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      Genetics May Predict Effectiveness of Tolvaptan in Autosomal Dominant Polycystic Kidney Disease

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          Background: Tolvaptan is the only therapeutic drug for autosomal dominant polycystic kidney disease (ADPKD). The influence of mutations in polycystic kidney disease 1 and 2 genes ( PKD1 and PKD2) on the treatment effects of tolvaptan is not well documented in the literature. Methods: We retrospectively evaluated the relationship between genotype and the efficacy of tolvaptan in 18 patients with ADPKD who had been treated at Toranomon Hospital and undergone genetic testing between April 2016 and February 2020. Results: The annual change in estimated glomerular filtration rate (ΔeGFR/y) from before to after tolvaptan was from a median of −5.5 to −2.5 mL/min/1.73 m<sup>2</sup> in the PKD1 truncating group, −3.3 to −2.4 mL/min/1.73 m<sup>2</sup> in the PKD1 non-truncating group, −3.1 to −1.6 mL/min/1.73 m<sup>2</sup> in the PKD2 group, and −1.9 to −2.6 mL/min/1.73 m<sup>2</sup> in the group with no PKD1/2 mutation. The median degrees of improvement of ΔeGFR/y were 2.5 (45%), 0.4 (10%), 0.6 (28%), and −0.7 (−37%) mL/min/1.73 m<sup>2</sup>, respectively. Compared with the group of patients with any PKD1/ 2 mutation, the group with no PKD1/ 2 mutation showed significantly less improvement in ΔeGFR/y with tolvaptan (0.6 vs. −0.7 mL/min/1.73 m<sup>2</sup>, respectively; p = 0.01) and significantly less improvement in the annual rate of increase in total kidney volume (TKV) with tolvaptan (−6.7 vs. −1.1%, respectively; p = 0.02). Conclusion: Patients with ADPKD and no PKD1/ 2 mutation showed less improvement in ΔeGFR/y and the annual rate of increase in TKV with tolvaptan. Detecting PKD1/ 2 mutations may be useful for predicting the effectiveness of tolvaptan.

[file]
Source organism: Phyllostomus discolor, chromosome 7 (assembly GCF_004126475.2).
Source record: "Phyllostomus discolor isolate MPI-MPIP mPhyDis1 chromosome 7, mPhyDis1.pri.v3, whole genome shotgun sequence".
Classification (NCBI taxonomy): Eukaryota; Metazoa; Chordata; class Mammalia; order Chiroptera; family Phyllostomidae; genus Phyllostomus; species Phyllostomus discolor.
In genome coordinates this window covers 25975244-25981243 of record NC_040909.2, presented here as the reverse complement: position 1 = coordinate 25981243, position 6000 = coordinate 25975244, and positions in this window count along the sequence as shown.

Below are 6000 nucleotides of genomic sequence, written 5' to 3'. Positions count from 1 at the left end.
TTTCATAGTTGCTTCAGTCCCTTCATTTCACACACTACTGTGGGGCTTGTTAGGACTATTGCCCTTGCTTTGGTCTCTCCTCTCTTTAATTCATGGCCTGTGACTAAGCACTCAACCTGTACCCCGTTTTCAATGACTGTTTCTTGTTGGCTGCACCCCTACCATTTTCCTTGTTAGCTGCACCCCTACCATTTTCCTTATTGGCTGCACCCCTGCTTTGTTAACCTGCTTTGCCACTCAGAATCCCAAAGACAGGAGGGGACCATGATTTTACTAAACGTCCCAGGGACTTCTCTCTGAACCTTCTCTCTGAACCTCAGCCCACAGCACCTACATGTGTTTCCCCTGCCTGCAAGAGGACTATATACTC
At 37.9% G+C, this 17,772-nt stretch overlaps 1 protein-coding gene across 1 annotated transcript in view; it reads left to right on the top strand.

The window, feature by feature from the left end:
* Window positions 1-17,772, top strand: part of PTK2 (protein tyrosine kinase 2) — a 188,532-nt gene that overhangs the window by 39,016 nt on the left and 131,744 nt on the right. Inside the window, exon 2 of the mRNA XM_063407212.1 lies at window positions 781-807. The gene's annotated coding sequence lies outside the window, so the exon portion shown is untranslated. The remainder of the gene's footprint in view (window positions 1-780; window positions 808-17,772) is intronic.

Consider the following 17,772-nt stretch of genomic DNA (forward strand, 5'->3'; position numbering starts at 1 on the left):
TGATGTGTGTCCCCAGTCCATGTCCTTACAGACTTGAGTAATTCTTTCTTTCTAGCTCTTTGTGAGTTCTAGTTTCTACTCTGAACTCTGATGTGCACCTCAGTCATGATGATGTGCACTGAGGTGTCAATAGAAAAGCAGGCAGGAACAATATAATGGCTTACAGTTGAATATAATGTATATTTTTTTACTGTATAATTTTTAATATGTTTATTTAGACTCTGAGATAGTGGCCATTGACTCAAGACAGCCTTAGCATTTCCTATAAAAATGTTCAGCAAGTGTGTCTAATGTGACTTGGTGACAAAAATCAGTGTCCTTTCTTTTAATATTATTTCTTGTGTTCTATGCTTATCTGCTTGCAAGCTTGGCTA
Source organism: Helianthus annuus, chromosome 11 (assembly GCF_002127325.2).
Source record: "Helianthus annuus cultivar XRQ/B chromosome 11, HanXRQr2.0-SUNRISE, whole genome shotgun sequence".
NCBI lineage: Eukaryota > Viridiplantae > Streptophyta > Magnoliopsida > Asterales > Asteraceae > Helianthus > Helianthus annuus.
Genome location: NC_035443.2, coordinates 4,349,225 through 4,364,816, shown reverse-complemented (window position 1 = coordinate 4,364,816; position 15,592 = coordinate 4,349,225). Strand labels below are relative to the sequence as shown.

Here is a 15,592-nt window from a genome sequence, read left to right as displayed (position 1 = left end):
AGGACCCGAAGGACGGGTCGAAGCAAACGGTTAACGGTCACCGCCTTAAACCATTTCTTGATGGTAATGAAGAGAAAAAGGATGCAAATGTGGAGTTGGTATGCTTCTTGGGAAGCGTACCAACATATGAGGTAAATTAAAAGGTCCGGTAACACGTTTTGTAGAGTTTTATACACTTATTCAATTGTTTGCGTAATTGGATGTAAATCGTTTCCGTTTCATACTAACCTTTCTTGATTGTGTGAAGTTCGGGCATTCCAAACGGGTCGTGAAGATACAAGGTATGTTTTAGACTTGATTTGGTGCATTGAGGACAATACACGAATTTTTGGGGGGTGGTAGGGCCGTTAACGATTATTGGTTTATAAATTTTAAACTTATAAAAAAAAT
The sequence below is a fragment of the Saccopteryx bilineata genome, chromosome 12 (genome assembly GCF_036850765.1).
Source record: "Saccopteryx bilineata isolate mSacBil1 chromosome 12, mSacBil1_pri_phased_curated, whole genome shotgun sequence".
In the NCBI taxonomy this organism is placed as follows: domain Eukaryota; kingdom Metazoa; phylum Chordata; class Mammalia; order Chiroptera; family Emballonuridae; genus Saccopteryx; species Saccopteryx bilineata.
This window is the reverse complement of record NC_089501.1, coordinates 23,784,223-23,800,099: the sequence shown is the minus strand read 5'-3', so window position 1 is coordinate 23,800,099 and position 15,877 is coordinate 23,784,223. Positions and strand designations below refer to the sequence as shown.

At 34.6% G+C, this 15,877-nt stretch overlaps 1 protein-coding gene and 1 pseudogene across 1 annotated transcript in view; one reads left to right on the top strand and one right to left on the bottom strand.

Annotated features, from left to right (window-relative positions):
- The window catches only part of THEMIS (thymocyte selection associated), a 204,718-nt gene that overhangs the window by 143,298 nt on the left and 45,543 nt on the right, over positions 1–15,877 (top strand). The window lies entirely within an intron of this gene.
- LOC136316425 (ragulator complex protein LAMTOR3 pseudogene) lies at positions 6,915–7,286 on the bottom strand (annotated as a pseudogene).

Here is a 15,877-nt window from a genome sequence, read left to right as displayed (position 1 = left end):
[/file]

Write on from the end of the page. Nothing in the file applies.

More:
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          Most cited references 16

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          Type of PKD1 mutation influences renal outcome in ADPKD.

          Autosomal dominant polycystic kidney disease (ADPKD) is heterogeneous with regard to genic and allelic heterogeneity, as well as phenotypic variability. The genotype-phenotype relationship in ADPKD is not completely understood. Here, we studied 741 patients with ADPKD from 519 pedigrees in the Genkyst cohort and confirmed that renal survival associated with PKD2 mutations was approximately 20 years longer than that associated with PKD1 mutations. The median age at onset of ESRD was 58 years for PKD1 carriers and 79 years for PKD2 carriers. Regarding the allelic effect on phenotype, in contrast to previous studies, we found that the type of PKD1 mutation, but not its position, correlated strongly with renal survival. The median age at onset of ESRD was 55 years for carriers of a truncating mutation and 67 years for carriers of a nontruncating mutation. This observation allows the integration of genic and allelic effects into a single scheme, which may have prognostic value.
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            Tolvaptan in Later-Stage Autosomal Dominant Polycystic Kidney Disease

            In a previous trial involving patients with early autosomal dominant polycystic kidney disease (ADPKD; estimated creatinine clearance, ≥60 ml per minute), the vasopressin V2-receptor antagonist tolvaptan slowed the growth in total kidney volume and the decline in the estimated glomerular filtration rate (GFR) but also caused more elevations in aminotransferase and bilirubin levels. The efficacy and safety of tolvaptan in patients with later-stage ADPKD are unknown.
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              Comprehensive molecular diagnostics in autosomal dominant polycystic kidney disease.